For most consumers, lighters, ashtrays, papers, matches and pipes may be impulse purchases, but for c-stores, they shouldn’t be an afterthought. Granted, tobacco accessories account for the smallest percentage of tobacco-related transactions, both in numbers and dollars, but each additional basket item offers a chance to boost profits with every tobacco sale.
Even at an average price of $1.82 per unit, according to IRI research, this category offers a lot of potential. The Consumer Product Safety Commission estimates 1 billion lighters are sold each year. IRI reports U.S. c-stores sold nearly 155 million units of items considered tobacco accessories for the 52 weeks ending Dec. 29, 2019.
However, as cigarette sales continue to fall year after year, accessories have also taken a hit. IRI data revealed the category’s unit sales dropped by 2% over the past year.
Although lighter sales haven’t burned out for John Archer, who owns the Shell Food Mart in Hinsdale, Ill., he has seen a downtick since the state went to 21 minimum purchase age last July. “With the dip in cigarette sales, we’ve had a dip in lighter sales,” he said.
For stores located in areas that incurred stricter tobacco regulations, the circumstances have delivered an even larger blow to the category. In Minnesota, many of the Bobby & Steve’s Auto World sites were forced to comply with local ordinances that dictated both tobacco retail pricing and product selection, which influenced sales of accessories.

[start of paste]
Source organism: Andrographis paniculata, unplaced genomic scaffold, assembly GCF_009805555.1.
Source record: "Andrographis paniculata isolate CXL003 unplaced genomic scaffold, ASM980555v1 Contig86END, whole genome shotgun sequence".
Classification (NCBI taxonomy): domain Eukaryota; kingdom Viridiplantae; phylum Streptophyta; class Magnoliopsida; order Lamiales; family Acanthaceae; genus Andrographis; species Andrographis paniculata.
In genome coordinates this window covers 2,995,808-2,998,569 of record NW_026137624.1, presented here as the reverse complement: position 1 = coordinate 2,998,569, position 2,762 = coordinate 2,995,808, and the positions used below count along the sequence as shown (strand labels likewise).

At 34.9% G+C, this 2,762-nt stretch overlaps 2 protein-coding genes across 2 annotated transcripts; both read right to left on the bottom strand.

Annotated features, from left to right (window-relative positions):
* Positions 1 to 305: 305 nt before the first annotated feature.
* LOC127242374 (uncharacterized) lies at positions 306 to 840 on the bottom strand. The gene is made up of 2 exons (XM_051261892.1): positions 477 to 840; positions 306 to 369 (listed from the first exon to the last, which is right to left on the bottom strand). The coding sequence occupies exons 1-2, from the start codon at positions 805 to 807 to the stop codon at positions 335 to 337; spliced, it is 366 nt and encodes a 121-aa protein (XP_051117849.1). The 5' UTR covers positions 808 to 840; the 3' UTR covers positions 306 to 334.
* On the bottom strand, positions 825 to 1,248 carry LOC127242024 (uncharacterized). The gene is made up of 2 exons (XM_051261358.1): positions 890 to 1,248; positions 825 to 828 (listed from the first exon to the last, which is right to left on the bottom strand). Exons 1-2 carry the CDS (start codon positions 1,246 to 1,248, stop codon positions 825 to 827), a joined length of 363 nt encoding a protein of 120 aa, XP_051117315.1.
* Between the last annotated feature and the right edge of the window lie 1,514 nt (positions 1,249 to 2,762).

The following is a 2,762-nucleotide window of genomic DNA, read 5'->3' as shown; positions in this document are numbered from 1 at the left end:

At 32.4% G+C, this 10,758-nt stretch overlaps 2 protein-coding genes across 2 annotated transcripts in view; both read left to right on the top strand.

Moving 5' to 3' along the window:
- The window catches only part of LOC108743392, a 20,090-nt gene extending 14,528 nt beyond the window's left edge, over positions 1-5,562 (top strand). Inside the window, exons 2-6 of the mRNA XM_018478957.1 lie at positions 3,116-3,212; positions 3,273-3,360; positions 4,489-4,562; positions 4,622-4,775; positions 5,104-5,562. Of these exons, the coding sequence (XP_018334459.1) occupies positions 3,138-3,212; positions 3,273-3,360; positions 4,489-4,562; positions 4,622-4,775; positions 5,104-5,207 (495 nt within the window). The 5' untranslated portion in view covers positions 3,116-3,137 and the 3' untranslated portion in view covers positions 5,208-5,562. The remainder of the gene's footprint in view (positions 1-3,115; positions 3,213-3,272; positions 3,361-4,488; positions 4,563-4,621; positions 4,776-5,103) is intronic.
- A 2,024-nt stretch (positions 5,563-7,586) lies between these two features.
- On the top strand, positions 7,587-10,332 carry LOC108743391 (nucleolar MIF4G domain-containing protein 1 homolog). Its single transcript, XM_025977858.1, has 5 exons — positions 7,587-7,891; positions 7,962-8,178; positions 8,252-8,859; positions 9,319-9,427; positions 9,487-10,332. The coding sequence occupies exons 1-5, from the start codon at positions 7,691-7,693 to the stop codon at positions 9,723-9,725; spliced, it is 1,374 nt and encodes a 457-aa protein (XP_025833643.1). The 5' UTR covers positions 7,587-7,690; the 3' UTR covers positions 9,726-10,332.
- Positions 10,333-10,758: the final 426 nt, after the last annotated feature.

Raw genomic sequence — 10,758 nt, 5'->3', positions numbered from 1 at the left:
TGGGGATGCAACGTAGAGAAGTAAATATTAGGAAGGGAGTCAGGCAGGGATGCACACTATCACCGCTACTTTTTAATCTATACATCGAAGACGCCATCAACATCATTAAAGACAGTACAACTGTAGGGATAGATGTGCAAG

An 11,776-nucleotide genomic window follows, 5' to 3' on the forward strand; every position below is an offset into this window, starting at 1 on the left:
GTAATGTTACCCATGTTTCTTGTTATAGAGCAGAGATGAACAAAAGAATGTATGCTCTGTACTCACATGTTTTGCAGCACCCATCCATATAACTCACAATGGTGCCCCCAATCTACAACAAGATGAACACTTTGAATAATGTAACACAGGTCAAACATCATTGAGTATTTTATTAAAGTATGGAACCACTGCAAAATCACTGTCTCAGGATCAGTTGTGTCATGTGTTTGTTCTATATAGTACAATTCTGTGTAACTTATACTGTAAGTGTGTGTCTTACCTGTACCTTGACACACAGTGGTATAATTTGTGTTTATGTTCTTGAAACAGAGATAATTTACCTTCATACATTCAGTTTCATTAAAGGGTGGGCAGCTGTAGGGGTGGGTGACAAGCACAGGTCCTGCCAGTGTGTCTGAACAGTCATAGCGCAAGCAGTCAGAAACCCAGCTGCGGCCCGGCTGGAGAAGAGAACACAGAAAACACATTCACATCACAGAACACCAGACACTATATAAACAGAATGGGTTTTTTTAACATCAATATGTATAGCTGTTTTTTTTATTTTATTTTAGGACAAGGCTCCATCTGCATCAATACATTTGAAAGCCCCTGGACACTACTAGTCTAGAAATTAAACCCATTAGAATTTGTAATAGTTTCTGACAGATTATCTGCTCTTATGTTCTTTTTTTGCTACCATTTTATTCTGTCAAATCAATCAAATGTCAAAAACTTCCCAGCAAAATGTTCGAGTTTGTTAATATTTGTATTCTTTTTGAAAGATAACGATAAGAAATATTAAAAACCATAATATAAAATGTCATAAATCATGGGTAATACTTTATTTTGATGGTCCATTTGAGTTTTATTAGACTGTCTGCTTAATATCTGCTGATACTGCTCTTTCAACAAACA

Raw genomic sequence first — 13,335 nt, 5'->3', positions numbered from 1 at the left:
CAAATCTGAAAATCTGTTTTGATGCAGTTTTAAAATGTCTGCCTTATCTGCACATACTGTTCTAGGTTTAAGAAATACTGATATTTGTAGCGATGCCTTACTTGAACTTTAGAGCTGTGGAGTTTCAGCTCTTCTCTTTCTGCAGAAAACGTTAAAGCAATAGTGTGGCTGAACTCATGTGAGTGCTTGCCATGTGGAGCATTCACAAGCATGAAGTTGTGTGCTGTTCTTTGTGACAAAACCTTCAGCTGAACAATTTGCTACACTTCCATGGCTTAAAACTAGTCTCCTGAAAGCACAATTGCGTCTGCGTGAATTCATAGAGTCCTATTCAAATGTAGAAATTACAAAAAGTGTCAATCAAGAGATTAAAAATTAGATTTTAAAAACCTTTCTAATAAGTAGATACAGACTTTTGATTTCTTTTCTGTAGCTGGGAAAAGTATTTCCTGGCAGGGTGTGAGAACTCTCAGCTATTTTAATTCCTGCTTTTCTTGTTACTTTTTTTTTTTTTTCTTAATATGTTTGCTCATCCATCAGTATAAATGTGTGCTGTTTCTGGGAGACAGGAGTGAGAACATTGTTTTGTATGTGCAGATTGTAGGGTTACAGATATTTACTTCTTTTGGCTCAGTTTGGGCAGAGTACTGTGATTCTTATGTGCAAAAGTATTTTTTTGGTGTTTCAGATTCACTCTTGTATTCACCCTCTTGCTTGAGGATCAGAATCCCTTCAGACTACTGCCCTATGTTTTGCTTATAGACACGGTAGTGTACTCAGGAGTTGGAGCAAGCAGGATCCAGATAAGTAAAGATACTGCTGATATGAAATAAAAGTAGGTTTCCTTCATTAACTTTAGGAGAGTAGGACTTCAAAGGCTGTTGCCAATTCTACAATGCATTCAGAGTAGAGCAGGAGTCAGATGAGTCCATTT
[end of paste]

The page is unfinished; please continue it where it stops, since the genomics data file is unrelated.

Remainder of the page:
“We saw a 15% decrease in lighter sales, but we were faced with a menthol ban in 40% of our stores,” said Madalena Ferreira Morgan, director of convenience store operations for Bobby & Steve’s Auto World, which operates eight c-stores in the Twin Cities region. “What I can offer becomes limited. For these locations, we focus on what we can offer and make sure we educate the consumer on other choices.”
Still, the expanding market for legalized cannabis has ignited some fresh interest in tobacco-related accessories and other items associated with cannabis use. A 2019 BDS Analytics report stated global cannabis sales garnered $15 billion last year, with more than 80% coming from the U.S. Sales doubled last year in seven states, and adult-use purchases of cannabis products grew by 45%. The research firm also anticipates the market to grow by another 38% this year and potentially exceed $40 billion within four years. That offers serious potential for peripheral products, even if c-stores don’t officially enter the cannabis industry.